The Korean auto maker has posted 24 straight months of record monthly sales, while both initial-quality and residual-value scores have shot through the roof to make it the fastest-growing mainstream brand in the U.S., Tom Loveless says.
Loveless admits Kia faces capacity constraints at West Point, GA, plant.
DETROIT – Kia plans to introduce seven new or refreshed vehicles in the U.S. next year, including a redesigned Sorento cross/utility vehicle and Forte small car to be previewed at the Los Angeles auto show in November.
“We are going to have a very, very busy upcoming auto show circuit; (we’ll) rack up some frequent-flyer miles,” says Tom Loveless, executive vice president-sales at Kia Motors America.
Kia has been flying high since 2008, when its big push into the U.S. began with a $1.4 billion investment in an Irvine, CA, design studio and headquarters and a 360,000-unit capacity assembly plant in West Point, GA.
The Korean auto maker’s bet on the U.S. came ahead of the country’s worst economic collapse in the post-World War II era. But the upstart brand defied odds by combining a laser-focused design direction with a quirky marketing campaign featuring hamsters driving the flagship Soul small CUV introduced in 2009.
Since then, Kia has posted 24 straight months of record monthly sales, while both initial-quality and residual-value scores have shot through the roof to make it the fastest-growing mainstream brand in the U.S., Loveless says.
Last year, Kia sold 485,492 vehicles in the U.S. for a 3.8% market share, according to WardsAuto data. So far this year, deliveries of 386,809 units have put it on pace to witness another year-over-year gain. Its share through August was 4.0%.
Three of the auto maker’s models – the Soul and Sorento CUVs and Optima midsize car – are on track to surpass 100,000-unit sales each for the first time.
But as Loveless readily admits, Kia faces capacity constraints at the West Point plant, which sources product for 40% of its sales, as the brand stretches to compete in bread-and-butter segments.
Sales of the Sorento, for example, fell 25% in August and were down 12% through the first eight months, in part because Kia was unable to demand. The Sorento shares assembly space with the Santa Fe CUV from sister auto maker.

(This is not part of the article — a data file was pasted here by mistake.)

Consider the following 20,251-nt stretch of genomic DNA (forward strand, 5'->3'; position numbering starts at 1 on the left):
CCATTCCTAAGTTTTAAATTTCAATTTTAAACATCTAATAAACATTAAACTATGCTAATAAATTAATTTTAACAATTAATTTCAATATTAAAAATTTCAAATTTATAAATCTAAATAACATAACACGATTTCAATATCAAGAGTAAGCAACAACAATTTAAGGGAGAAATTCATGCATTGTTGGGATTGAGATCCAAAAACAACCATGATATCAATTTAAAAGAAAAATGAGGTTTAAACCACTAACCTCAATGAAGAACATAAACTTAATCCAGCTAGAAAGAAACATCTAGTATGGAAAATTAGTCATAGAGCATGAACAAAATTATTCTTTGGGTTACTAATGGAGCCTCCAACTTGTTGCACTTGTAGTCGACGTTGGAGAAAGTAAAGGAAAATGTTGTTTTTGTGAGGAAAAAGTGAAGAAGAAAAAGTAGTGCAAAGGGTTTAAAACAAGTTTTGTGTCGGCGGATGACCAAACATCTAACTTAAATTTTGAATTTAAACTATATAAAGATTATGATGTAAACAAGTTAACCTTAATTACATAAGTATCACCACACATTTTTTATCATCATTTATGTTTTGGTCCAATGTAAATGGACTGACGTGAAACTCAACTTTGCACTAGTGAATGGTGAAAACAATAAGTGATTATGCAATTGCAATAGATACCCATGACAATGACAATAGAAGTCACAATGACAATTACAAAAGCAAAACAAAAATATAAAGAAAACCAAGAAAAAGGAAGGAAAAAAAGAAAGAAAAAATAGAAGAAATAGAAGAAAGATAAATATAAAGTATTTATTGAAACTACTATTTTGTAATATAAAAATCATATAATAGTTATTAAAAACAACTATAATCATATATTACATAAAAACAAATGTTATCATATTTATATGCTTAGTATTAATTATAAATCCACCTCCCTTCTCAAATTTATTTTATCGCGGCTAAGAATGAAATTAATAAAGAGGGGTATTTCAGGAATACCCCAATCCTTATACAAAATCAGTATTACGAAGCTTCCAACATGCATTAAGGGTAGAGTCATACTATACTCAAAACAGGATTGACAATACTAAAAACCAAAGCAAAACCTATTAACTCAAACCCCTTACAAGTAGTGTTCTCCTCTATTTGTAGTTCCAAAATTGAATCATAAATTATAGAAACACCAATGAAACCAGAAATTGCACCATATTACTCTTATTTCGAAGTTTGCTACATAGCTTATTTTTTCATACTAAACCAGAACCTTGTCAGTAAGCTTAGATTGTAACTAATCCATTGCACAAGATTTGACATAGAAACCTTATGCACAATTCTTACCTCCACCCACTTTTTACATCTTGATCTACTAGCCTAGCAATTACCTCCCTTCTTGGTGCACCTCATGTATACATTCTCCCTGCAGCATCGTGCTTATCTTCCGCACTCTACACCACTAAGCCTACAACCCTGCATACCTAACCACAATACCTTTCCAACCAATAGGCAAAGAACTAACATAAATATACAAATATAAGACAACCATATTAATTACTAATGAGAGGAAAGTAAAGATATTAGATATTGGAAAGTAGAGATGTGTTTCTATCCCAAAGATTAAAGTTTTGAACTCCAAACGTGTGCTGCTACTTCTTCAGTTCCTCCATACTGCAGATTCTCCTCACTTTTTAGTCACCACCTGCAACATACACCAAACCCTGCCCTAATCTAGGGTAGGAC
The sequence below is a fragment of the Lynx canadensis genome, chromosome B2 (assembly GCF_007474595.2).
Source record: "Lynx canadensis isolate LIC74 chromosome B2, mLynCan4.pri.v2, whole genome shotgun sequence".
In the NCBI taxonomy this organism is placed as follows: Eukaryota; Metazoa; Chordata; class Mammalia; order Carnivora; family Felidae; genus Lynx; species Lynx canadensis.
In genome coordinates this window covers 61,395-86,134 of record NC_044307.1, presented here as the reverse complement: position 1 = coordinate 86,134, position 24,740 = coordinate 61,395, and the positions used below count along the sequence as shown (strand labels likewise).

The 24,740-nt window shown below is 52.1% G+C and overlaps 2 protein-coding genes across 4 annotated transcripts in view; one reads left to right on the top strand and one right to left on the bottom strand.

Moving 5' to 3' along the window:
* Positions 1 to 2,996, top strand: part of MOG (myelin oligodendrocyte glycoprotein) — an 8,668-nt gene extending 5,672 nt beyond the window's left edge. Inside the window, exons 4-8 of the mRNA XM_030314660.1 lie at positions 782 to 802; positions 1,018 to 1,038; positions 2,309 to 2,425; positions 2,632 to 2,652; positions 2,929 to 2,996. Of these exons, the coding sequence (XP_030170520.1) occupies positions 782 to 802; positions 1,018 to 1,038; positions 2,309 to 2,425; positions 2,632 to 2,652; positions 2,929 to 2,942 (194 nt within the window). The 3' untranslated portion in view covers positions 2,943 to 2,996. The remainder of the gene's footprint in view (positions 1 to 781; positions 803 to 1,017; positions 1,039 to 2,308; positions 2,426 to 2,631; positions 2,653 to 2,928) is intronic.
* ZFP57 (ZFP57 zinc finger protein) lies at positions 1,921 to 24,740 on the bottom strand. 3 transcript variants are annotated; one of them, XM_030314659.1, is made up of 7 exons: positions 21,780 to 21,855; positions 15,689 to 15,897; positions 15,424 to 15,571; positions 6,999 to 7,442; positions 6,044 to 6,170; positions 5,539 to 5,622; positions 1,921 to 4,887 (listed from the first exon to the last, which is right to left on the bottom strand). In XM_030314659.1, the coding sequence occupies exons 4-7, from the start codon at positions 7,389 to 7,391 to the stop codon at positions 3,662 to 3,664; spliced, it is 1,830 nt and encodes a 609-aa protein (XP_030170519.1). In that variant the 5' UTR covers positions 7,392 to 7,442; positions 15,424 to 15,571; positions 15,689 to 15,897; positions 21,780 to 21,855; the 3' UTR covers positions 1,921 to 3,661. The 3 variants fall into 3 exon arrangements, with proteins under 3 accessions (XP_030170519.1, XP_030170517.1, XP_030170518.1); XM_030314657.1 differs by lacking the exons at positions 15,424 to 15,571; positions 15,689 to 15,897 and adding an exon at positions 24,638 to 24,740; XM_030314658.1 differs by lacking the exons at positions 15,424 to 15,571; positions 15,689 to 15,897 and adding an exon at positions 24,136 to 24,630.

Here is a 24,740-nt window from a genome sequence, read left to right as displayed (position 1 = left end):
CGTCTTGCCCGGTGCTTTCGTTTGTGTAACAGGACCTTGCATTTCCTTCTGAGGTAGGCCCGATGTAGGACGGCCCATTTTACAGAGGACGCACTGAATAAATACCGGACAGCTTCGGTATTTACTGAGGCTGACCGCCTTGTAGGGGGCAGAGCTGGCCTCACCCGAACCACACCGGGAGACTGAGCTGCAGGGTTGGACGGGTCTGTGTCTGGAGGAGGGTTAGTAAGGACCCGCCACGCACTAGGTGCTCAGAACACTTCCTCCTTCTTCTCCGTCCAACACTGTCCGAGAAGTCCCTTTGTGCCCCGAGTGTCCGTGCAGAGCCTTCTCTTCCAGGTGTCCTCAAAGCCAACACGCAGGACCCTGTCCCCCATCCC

Loveless says new entries into the midsize CUV segment, such as the redesignedEscape and CR-V, are putting pressure on Kia’s best-selling vehicle globally.
“Not a surprise to us,” he tells WardsAutoafter a presentation to the Automotive Press Assn. here. “We’re still delivering 10,000 Sorentos a month, and that is what our business plan calls for.”
Loveless says Kia might need another entry in the segment, one of industry’s hottest as of late.“That segment will continue to grow, as competitive as it is.”
Kia also faces the challenge of maintaining momentum with the Optima. The introduction of the redesigned model finally is making the car competitive in its segment. Kia tripled sales to 84,590 units in 2011.
The Optima has been booking big year-over-year gains each month this year, while other competitors in the segment are struggling to match 2011 results as fresh entries keep hitting the market.
“We essentially did not compete in the midsize-car segment,” Loveless says. “You could take off your shoes to count the number of cars you sold. Now, (the Optima is) on pace for 125,000 to 150,000 (sales). A lot of that is incremental business fueling the growth.
“But we’ve staked out a position of relevance in a very competitive segment, and we’ll continue to differentiate ourselves from marketing and product-design standpoints. It is going to be a challenge. It is a tough segment.”
The executive does not discount sourcing more production of the Sorento and Optima from Korea to alleviate capacity constraints in the U.S., but as Loveless tells his dealers, “We’ll build them, and you sell them. That’s how you make money. You don’t make money when cars sit on your lots.”
Loveless declines to elaborate on the types of products Kia plans to introduce in the next 12 months, suggesting only that the auto maker’s recent track record has been to enter larger-volume segments.
“If you eyeball the segments and look at where the expected growth is in the out-years, you can get a good feel for where we want to go,” he says.
Mike Sprague, executive vice president-marketing and communications at Kia, confirms the auto maker tweaked its stop/start technology for introduction on the ’13 Soul and Rio small car. The optional technology, called “Idle, Stop & Go” arrives a year later than planned and provides an extra 1 mpg (0.4 km/L) in fuel economy.
Sprague says the auto maker worked to make the transition between powering on and off more seamless. “It was just a very odd experience for the consumer, so we smoothed that out and it’s a much better experience.”
The feature comes as a $500 “Eco” package option to the 1.6L direct-injection 4-cyl. engine in the Rio and 2.0L port-injected 4-cyl. in the Soul. The option has been available for about a month.
“The mix is still relatively low, but as gas prices continues to rise, we think we’ll see more interest,” Sprague says of the technology, which auto makers are expected to widely adopt in the future to meet strict new federal fuel-economy rules.
“The biggest challenge right now is making people aware of it and helping them understand it,” he adds. “As more and more other brands add the feature, I think we’ll see acceptance increase.”